Up and Running with 3D in AutoCAD 2013
Illustration by Richard Downs

Working with tiled viewports


From:

Up and Running with 3D in AutoCAD 2013

with Scott Onstott

Video: Working with tiled viewports

To fully visualize an object in 3D, you need to orbit around it in a single view port. In this lesson, you will learn how to view all sides of an object at once, by using multiple tiled view ports. In addition, you will see how you can start a command in one view port. And end it in another to take advantage of the expanded spatial picture depicted in tiled view ports. Go ahead and open the cathedral three project file. On the view tab in the model Viewports panel, open the Viewport Configuration flyout menu. This lists a bunch of potential different arrangements for tiled viewports. Let's try four equal.

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Watch the Online Video Course Up and Running with 3D in AutoCAD 2013
2h 37m Beginner Jul 19, 2012

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If you're comfortable with 2D drawing in AutoCAD 2013 and ready to start creating and designing three-dimensional models, this workshop from AutoCAD expert and author Scott Onstott is for you. Learn about 3D navigation and wireframing; surface, solid, and mesh modeling techniques; designing and assigning materials; placing natural and artificial lights; and configuring both direct and global illumination rendering parameters to create photorealistic renderings. With the 3D techniques from this course, you can prepare to bring your designs one step closer to reality.

Topics include:
  • 3D views, perspectives, and tools in AutoCAD
  • Controlling the visual style
  • Working with tiled viewports
  • Composing perspective views
  • Drawing in 3D
  • Modeling an Ionic column
  • Documenting 3D models
  • Creating dynamic slideshows, animations, and renderings
Subjects:
video2brain CAD
Software:
AutoCAD
Author:
Scott Onstott

Working with tiled viewports

To fully visualize an object in 3D, you need to orbit around it in a single view port. In this lesson, you will learn how to view all sides of an object at once, by using multiple tiled view ports. In addition, you will see how you can start a command in one view port. And end it in another to take advantage of the expanded spatial picture depicted in tiled view ports. Go ahead and open the cathedral three project file. On the view tab in the model Viewports panel, open the Viewport Configuration flyout menu. This lists a bunch of potential different arrangements for tiled viewports. Let's try four equal.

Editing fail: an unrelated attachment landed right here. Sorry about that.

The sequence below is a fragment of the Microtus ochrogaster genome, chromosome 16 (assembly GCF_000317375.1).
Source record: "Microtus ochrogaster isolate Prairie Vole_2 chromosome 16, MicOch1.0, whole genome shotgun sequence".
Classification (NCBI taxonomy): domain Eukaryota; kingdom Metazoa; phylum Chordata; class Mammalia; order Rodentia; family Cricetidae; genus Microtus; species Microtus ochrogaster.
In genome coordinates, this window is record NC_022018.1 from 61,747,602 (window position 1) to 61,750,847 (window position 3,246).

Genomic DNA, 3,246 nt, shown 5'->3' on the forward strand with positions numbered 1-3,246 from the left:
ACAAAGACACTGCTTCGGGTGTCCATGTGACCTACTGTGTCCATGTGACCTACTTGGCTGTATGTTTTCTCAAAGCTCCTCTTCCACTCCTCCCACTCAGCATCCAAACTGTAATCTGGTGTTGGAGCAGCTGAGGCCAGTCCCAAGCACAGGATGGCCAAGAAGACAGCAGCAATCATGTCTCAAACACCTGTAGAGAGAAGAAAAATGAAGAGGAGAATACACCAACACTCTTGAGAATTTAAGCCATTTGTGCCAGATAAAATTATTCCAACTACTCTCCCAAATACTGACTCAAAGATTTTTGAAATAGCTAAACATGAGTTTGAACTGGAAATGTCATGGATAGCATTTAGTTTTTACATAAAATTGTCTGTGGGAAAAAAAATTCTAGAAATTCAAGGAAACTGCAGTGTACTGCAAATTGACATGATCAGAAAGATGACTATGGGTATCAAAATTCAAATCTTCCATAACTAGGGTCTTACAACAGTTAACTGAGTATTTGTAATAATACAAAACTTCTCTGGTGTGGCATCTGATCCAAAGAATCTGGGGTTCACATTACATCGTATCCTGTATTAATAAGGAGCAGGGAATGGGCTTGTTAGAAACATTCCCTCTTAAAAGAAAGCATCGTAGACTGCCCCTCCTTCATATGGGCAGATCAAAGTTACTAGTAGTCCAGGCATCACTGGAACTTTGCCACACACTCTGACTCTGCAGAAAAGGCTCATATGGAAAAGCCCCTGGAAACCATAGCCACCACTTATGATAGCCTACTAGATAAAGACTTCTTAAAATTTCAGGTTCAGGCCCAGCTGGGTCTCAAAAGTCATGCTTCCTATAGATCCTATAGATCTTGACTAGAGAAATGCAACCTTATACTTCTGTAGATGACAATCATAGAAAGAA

This divides the screen into these four separate viewports. Only one viewport can be active at any given time. You can see which one is active by a thicker border around it. You can also determine that by the position of the cursor. I can see it here in this view port. But if I move up here, I don't see it. Just click in a viewport to activate it. And then you can work in there.

Each view port has its own view cube. For example, over here, I'll click on the top. And then I'll rotate this, zoom in. And change the visual style to wire frame. Over here, in this view port. I'll choose northwest isometric. And I'll change the visual style to hidden. Over here, I'll choose the front view. And I'll change the visual style to shaded with edges. I'll just zoom out a bit by rotating the mouse wheel. So, you can configure each viewport how you like it. Now, let's say I wanted to work here, in the front viewport and I'd like to see this full screen.

Click on this plus symbol, here in the Viewport Controls menu. And choose maximize view port. Now it fills the screen. If I want to go back, I can click Restore. A shortcut for this is simply to double click this plus icon in any viewport. Let's say I want to work in this viewport. I can click in it and work in it over here. Or if I want to see this full screen, I can double-click on the plus symbol.

And that takes me full screen in that particular viewport. To go back, I can double-click the minus symbol. And then I'll see my four tiled viewports. So, let's say you want to draw a line. Go to the Home tab, click the Line tool and let's say you want to start it from some point that you can see in one view port down here. I'll snap to this end point. And suppose for sake of argument, that I want to draw it over here on the ground.

But I can't see where that's going to snap, because of the complexity of the model. I could just come over here into this viewport. Click to make that viewport active. And you can see that the Line command is still in progress. I can then zoom in here and snap it to another point. And thus, complete the line command. So you can use the different viewports to help you see all the different sides of the object at once. If you're working with four tiled viewports each viewport takes a quarter of the screen.

And so you don't have that much room to work. You can combine adjacent viewports if you want. Go back to the View tab and click Join. Then click on two adjacent viewports, and they're joined together. So in this way, you can configure the tiles however you want. You can choose them from this Flyout menu, you can join adjacent viewports, and you know how to maximize and minimize viewports, to make them full screen, and to go back to your tiled viewports.

So now that you've learned the mechanics of working with tiled view ports, you can now visualize objects from all sides at once.

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